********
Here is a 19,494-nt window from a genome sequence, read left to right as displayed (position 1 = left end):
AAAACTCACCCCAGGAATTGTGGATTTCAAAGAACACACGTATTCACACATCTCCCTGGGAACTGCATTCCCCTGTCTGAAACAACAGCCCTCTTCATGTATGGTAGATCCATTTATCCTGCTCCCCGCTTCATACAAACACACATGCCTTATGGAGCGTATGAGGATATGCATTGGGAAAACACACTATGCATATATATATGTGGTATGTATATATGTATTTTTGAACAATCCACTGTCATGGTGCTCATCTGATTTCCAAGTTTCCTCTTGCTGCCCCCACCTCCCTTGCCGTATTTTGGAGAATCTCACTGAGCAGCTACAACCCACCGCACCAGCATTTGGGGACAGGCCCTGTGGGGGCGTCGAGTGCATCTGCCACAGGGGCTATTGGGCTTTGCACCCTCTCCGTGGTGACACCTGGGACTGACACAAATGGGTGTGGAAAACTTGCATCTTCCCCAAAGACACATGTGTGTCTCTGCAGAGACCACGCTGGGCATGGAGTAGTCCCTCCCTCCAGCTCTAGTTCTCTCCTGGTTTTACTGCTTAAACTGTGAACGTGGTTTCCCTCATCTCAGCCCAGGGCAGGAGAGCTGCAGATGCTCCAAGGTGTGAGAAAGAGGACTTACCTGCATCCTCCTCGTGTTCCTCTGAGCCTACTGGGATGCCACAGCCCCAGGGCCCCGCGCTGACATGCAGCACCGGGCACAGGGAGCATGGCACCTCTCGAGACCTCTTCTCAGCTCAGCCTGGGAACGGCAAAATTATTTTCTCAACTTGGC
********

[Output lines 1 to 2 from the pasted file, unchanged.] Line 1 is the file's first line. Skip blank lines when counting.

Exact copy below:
Here is a 19,494-nt window from a genome sequence, read left to right as displayed (position 1 = left end):
AAAACTCACCCCAGGAATTGTGGATTTCAAAGAACACACGTATTCACACATCTCCCTGGGAACTGCATTCCCCTGTCTGAAACAACAGCCCTCTTCATGTATGGTAGATCCATTTATCCTGCTCCCCGCTTCATACAAACACACATGCCTTATGGAGCGTATGAGGATATGCATTGGGAAAACACACTATGCATATATATATGTGGTATGTATATATGTATTTTTGAACAATCCACTGTCATGGTGCTCATCTGATTTCCAAGTTTCCTCTTGCTGCCCCCACCTCCCTTGCCGTATTTTGGAGAATCTCACTGAGCAGCTACAACCCACCGCACCAGCATTTGGGGACAGGCCCTGTGGGGGCGTCGAGTGCATCTGCCACAGGGGCTATTGGGCTTTGCACCCTCTCCGTGGTGACACCTGGGACTGACACAAATGGGTGTGGAAAACTTGCATCTTCCCCAAAGACACATGTGTGTCTCTGCAGAGACCACGCTGGGCATGGAGTAGTCCCTCCCTCCAGCTCTAGTTCTCTCCTGGTTTTACTGCTTAAACTGTGAACGTGGTTTCCCTCATCTCAGCCCAGGGCAGGAGAGCTGCAGATGCTCCAAGGTGTGAGAAAGAGGACTTACCTGCATCCTCCTCGTGTTCCTCTGAGCCTACTGGGATGCCACAGCCCCAGGGCCCCGCGCTGACATGCAGCACCGGGCACAGGGAGCATGGCACCTCTCGAGACCTCTTCTCAGCTCAGCCTGGGAACGGCAAAATTATTTTCTCAACTTGGC